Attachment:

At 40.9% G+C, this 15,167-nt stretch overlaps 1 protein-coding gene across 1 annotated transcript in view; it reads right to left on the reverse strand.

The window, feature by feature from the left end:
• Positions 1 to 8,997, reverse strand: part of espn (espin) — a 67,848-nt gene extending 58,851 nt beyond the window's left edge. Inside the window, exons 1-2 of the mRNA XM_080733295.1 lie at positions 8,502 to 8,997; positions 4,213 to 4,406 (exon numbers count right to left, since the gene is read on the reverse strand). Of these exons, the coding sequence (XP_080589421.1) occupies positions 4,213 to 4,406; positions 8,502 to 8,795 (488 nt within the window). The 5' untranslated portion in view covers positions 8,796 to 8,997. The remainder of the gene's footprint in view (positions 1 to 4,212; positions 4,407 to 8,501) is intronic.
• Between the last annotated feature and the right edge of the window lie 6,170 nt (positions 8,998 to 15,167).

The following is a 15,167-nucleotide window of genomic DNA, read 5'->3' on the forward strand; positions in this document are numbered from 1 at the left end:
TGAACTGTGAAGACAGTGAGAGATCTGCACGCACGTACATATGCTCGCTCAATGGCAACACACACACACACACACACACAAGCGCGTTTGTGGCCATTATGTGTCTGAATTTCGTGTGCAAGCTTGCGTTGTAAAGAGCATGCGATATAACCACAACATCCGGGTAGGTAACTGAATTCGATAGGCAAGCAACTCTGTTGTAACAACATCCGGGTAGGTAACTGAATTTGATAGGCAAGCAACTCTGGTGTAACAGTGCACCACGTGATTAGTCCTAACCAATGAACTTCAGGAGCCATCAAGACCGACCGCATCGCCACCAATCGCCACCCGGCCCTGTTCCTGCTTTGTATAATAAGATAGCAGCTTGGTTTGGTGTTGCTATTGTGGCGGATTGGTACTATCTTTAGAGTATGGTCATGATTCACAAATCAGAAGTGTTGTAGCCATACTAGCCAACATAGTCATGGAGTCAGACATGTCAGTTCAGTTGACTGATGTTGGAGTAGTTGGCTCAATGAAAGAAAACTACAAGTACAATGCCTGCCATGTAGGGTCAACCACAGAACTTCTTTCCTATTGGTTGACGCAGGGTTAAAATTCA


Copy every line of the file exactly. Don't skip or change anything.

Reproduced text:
At 40.9% G+C, this 15,167-nt stretch overlaps 1 protein-coding gene across 1 annotated transcript in view; it reads right to left on the reverse strand.

The window, feature by feature from the left end:
• Positions 1 to 8,997, reverse strand: part of espn (espin) — a 67,848-nt gene extending 58,851 nt beyond the window's left edge. Inside the window, exons 1-2 of the mRNA XM_080733295.1 lie at positions 8,502 to 8,997; positions 4,213 to 4,406 (exon numbers count right to left, since the gene is read on the reverse strand). Of these exons, the coding sequence (XP_080589421.1) occupies positions 4,213 to 4,406; positions 8,502 to 8,795 (488 nt within the window). The 5' untranslated portion in view covers positions 8,796 to 8,997. The remainder of the gene's footprint in view (positions 1 to 4,212; positions 4,407 to 8,501) is intronic.
• Between the last annotated feature and the right edge of the window lie 6,170 nt (positions 8,998 to 15,167).

The following is a 15,167-nucleotide window of genomic DNA, read 5'->3' on the forward strand; positions in this document are numbered from 1 at the left end:
TGAACTGTGAAGACAGTGAGAGATCTGCACGCACGTACATATGCTCGCTCAATGGCAACACACACACACACACACACACAAGCGCGTTTGTGGCCATTATGTGTCTGAATTTCGTGTGCAAGCTTGCGTTGTAAAGAGCATGCGATATAACCACAACATCCGGGTAGGTAACTGAATTCGATAGGCAAGCAACTCTGTTGTAACAACATCCGGGTAGGTAACTGAATTTGATAGGCAAGCAACTCTGGTGTAACAGTGCACCACGTGATTAGTCCTAACCAATGAACTTCAGGAGCCATCAAGACCGACCGCATCGCCACCAATCGCCACCCGGCCCTGTTCCTGCTTTGTATAATAAGATAGCAGCTTGGTTTGGTGTTGCTATTGTGGCGGATTGGTACTATCTTTAGAGTATGGTCATGATTCACAAATCAGAAGTGTTGTAGCCATACTAGCCAACATAGTCATGGAGTCAGACATGTCAGTTCAGTTGACTGATGTTGGAGTAGTTGGCTCAATGAAAGAAAACTACAAGTACAATGCCTGCCATGTAGGGTCAACCACAGAACTTCTTTCCTATTGGTTGACGCAGGGTTAAAATTCA